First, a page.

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The changes in working habits sparked off by the introduction of portable typewriters came at the same time as dramatic social changes in the position of women.
  In 1909, when the advertisement shown on the left was published, Remington and Underwood dominated the typewriter market with their standard desk models and most typewriters were heavy machines costing hundreds of dollars. In this ad, the attractive girl stands demurely by a heavy, expensive desk model, on which she will type out the letters of the man for whom she works in an office, somewhere in the commercial district.  Compare the social values of this ad with those of the advertisement  below published in 1923, little more than a decade later.  Not only has the typewriter become small and light enough to hold in one hand but the attractive model no longer portrays the typist but the customer. She is also no longer the demure, hopeful young thing, but has a touch of the femme fatale. And now she is the one asking her own questions, not enduring life in a stuffy male-dominated office. These changes in advertising reflected the social changes that had taken place in a remarkably short time in the real world where changes were, if anything, even more dramatic. In 1885 there was an outcry when the YWCA in New York offered typing courses to young women. Such a course of action, it was argued, would give young women ideas and could lead to them leaving home and leading selfish, hedonistic lives -- perhaps even immoral behaviour. As early as 1919, the Corona Bulletin, above right, was showing the New Woman, screenwriter Margaret Trimmingham, writing on a cliff at Catalina. By the end of the twenties, the press was printing photos such as that below of Miss Katherine MacGregor, typing on her Corona 4.  The worst fears of the blue stockings who opposed typing lessons in 1885 were realised; young women were not only leading their own lives -- they were writing their memoirs about it on their own portable typewriters. An important part of these changes came about because the typewriter enabled women to acquire the skill to earn a living and lead independent lives.  The portable machine took this process a stage further because women -- and men -- were able to own their own machine and run their own small businesses.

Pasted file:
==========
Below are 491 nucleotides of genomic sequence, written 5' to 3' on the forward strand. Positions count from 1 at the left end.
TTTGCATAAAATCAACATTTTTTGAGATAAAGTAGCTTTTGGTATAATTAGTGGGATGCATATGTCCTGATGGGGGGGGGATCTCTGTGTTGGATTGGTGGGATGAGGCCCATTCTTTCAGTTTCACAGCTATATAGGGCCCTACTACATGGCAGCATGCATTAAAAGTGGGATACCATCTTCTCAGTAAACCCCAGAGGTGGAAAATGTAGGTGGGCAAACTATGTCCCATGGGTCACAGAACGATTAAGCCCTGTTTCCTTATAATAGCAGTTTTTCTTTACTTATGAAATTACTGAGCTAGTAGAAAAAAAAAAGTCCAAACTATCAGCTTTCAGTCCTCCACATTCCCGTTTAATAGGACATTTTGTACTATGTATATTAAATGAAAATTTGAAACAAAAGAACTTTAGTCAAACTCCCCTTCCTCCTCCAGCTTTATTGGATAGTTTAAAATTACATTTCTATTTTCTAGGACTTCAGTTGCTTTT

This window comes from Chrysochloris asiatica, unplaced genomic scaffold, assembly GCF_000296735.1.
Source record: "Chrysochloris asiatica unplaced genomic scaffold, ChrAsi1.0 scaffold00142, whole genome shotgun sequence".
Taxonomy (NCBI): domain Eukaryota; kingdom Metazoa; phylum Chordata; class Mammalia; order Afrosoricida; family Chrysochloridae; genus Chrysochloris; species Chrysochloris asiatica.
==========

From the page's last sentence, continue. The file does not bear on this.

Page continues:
Miss Katherine MacGregor, the young woman explorer who was the first white woman to cross the Andes over the Lima-Para trail, who leaves New York today for South America, in search of a "lost world". She will go to the interior of Colombia, by canoe, taking the trail to the interior, with movie cameras, recording the life of the head-hunting and savage tribes. She is a Wisconsin girl, former student of the Columbia School of Journalist. She will hunt big game on the jungles, and take data for a book which she will publish on her return.


 

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       Copyright Richard Milton 2003-2009
          Last revised: 01 October 2006

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